Granted this is the most extreme example and many of our other communication efforts are more streamlined and timely, especially our social media efforts. Upon reflection, each has its place in our overall marketing and communication strategy. Nevertheless, nonprofit communication must be thought of much less “promotionally” and be approached much more relationally.

    We need to change the question.

    Instead of asking “how will we be percieved?” we need to ask ourselves “how does this connect us to the people we care about?” If it were to take three months to draft and vet a Facebook post, we’d have missed the opportunity to connect because we were stuck in meetings haggling over a dangling participle.

    If we are asking how does this connect us with the people we care about, we’d be much more deliberate about the balance between the “relational” and “promotional.” To connect with people requires timeliness and a personal touch. At the same time, it requires the attention to detail that shows we care about our message, our cause and ultimately about those we serve. (Sloppy messaging, no matter how timely or personal, is not good.)

    Social media not only accelerates the communication effort, but allows for the transparency, trust and reciprocity that you and Allison talk about in The Networked Nonprofit. The scary thing about trial and error for any organization is the fear of wasting time and possibly displaying our failures publicly. No professional communicator wants to publish their “work in progress.” But, a relational culture of communicating should teach us to do our work out in the open, allowing people see the steps in our process, even collaborating with us and helping us improve, respond and adapt.

  9. How exciting to see an organization that you are so closely associated with used in the book! I’m so glad that you enjoyed this one – thanks for being a part of the tour.

  10. Nola says:

    Our small community foundation is just starting to scratch the surface of on line connectivity and conversation. And I am a brand new board member. We are not large enough to have “communications staff” – we struggle to pay a very part time ED. I am learning so much from the dialogue here on Beth’s blog

  11. Holly says:

    One of the challenges in our organization is collaborating across departments and knowing what’s happening within different parts of the organizations. For years, we’ve discussed creating an intranet to increase communication flow and discussion across departments. We rely heavily on email, which is not a great tool for networking or tracking conversations among different groups. I recently stumbled upon – an internal social networking site for organizations. Does anyone else have experience using Yammer? I’m intrigued by the concept and I wonder if people find it useful as a networking tool within their organizations.

  12. This year I have had the good fortune of joining the inaugural consortium of LEAD, a certificated nonprofit management program created and facilitated by the Community Foundation for Monterey County and funded by the David and Lucile Packard Foundation.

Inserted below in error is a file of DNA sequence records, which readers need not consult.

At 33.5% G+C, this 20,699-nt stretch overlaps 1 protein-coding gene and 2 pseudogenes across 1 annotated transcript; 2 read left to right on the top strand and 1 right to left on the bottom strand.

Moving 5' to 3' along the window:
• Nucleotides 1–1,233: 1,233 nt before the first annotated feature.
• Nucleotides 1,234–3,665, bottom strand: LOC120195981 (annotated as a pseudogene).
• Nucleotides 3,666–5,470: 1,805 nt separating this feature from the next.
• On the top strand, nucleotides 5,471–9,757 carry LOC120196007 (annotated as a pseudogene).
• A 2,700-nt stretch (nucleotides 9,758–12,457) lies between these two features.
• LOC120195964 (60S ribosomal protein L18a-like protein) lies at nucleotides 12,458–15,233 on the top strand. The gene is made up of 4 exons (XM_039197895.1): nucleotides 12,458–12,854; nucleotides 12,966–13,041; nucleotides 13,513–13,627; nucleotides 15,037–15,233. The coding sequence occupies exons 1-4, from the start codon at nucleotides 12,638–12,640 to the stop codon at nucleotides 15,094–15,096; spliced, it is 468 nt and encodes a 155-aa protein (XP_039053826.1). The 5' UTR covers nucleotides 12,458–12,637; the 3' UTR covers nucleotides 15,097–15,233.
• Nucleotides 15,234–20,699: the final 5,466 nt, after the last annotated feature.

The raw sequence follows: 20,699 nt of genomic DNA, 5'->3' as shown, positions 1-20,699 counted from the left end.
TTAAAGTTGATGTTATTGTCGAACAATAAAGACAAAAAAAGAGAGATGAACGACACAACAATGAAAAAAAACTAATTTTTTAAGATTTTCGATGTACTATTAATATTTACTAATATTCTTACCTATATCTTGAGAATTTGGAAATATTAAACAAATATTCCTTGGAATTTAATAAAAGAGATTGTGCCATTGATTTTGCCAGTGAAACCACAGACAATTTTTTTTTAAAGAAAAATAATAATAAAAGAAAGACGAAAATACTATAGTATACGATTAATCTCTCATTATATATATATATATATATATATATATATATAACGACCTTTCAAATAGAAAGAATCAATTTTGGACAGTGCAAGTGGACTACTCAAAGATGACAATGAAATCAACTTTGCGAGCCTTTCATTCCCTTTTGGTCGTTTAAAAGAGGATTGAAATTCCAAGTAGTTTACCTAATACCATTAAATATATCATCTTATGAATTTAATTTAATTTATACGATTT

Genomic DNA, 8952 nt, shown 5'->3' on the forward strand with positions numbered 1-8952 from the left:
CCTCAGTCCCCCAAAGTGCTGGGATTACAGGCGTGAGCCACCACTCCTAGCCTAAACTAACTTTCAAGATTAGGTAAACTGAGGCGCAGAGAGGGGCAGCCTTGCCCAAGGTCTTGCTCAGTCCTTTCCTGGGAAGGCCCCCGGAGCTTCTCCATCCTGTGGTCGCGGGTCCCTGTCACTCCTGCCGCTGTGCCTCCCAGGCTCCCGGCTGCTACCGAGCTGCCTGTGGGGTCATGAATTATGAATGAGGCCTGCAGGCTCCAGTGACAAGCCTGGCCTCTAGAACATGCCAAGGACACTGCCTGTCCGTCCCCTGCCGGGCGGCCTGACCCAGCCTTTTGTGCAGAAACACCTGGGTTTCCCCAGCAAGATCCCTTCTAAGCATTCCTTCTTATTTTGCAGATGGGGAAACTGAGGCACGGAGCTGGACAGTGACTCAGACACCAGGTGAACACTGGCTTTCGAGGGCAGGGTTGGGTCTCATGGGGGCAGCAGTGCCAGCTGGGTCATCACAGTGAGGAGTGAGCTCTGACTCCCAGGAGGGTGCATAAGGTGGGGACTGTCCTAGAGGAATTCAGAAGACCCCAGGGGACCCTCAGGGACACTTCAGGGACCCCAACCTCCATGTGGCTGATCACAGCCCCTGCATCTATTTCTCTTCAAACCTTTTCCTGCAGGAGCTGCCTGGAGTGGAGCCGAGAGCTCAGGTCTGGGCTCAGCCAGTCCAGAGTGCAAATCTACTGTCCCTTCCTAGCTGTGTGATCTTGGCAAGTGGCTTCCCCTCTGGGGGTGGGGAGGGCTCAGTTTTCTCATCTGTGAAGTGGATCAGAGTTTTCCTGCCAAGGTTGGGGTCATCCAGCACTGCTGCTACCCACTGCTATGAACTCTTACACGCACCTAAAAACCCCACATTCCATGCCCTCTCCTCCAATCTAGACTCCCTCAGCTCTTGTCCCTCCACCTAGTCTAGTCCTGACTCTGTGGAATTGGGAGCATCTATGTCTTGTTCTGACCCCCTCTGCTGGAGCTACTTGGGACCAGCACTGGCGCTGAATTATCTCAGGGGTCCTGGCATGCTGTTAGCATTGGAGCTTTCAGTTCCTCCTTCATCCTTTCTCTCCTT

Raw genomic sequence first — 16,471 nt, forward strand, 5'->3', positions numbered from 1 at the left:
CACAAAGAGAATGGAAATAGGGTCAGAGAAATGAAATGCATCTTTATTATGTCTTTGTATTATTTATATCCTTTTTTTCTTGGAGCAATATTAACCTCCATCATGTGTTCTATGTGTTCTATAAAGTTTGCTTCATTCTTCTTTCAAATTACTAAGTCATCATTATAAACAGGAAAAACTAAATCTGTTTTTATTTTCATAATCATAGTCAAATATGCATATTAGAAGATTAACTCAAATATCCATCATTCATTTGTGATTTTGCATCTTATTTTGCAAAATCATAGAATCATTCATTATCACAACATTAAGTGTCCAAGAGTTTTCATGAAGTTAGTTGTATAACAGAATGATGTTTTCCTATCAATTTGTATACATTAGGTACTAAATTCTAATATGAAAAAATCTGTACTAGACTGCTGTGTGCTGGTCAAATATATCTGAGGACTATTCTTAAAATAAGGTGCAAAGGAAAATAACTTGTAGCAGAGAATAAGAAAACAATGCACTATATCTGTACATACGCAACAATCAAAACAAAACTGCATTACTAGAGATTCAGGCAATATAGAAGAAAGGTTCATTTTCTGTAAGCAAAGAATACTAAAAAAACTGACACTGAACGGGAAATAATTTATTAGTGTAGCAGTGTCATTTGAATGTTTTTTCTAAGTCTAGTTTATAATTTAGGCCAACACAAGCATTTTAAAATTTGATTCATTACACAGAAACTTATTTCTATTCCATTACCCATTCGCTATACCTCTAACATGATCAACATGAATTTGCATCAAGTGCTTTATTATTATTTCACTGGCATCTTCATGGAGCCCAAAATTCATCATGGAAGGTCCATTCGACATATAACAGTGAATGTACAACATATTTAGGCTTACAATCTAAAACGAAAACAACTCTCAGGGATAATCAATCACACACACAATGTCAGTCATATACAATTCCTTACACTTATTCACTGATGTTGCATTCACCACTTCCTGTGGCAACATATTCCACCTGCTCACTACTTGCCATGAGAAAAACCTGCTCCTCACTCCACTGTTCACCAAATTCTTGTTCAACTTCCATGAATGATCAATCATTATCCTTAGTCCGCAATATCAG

One of my projects was to create for our organization a strategic communications’ plan. It has been a rewarding challenge, and one part I have enjoyed very much has been adding strategic social media messaging to our communications. Working with Beth has been a blessing.

    This plan has allowed our management team to meet regularly and to plan and executive external and internal communications much more efficiently.

    I believe we are on the right track as we cope with an ever-rising service population–serving now 1/5 of Monterey County–nearly 100,000 people with a staff of 16 and a volunteer network of many hundreds. Getting the word out in any way we can to people who need food and to our supporters is essential, and now we have a proactive approach to it all. Tweaking will be ongoing, of course!

  13. I am going to design and build my own extension next spring, so will come to sites like this to get information

  14. John Strohl says:

    I am, as noted on MY blog, working with a newly launched endeavor called Four Years. Go. that is currently a project of the Pachamama Alliance. We are actively working the challenges of launching a global campaign to change the course of human life on the planet. We find that there is a simultaneous need for both traditional components and structures of leadership and engagement of chaordic thinking or processes. As other have written, chaordic processes engage most naturally at the fringes, which in turn means that you have to pay attention to the fringes much more than you might in a typical, traditional model of management. In any event, we are working this through and by dint of shear perseverance it is happening. Another interesting point though, is that the fringe is not always where you expect it. Sometime the fringe can be in the living room of a founding member of the Pachamama Alliance sometimes it’s in a volunteer’s cell phone in Connecticut, so “the fringe” is more a matter of where the experimental thinking is taking place, or experiments are occurring rather than just out in the hinterlands with the folks farthest down the food chain. True, they will experiment readily because they have little to lose and much to gain, as well as being resource poor many time, but the fringe is wherever that thinking is happening. Our latest adventure is that we’re bring Jonathan Budd (current success story in direct internet marketing) into the picture by his own request and we’re going to jump into his world with both feet to develop a micro-philanthropy engine based on his revenue engine. Anyway, we’re doing it as well as I know anyone doing it, and it’s a genuine adventure that I wouldn’t miss for the world. Actually, that’s why I’m in it – for the world. Come see us @

  15. Evie says:

    Reader’s New Year might be brighter after reading this post!

  16. Layla says:

    My next year will be greater knowing this!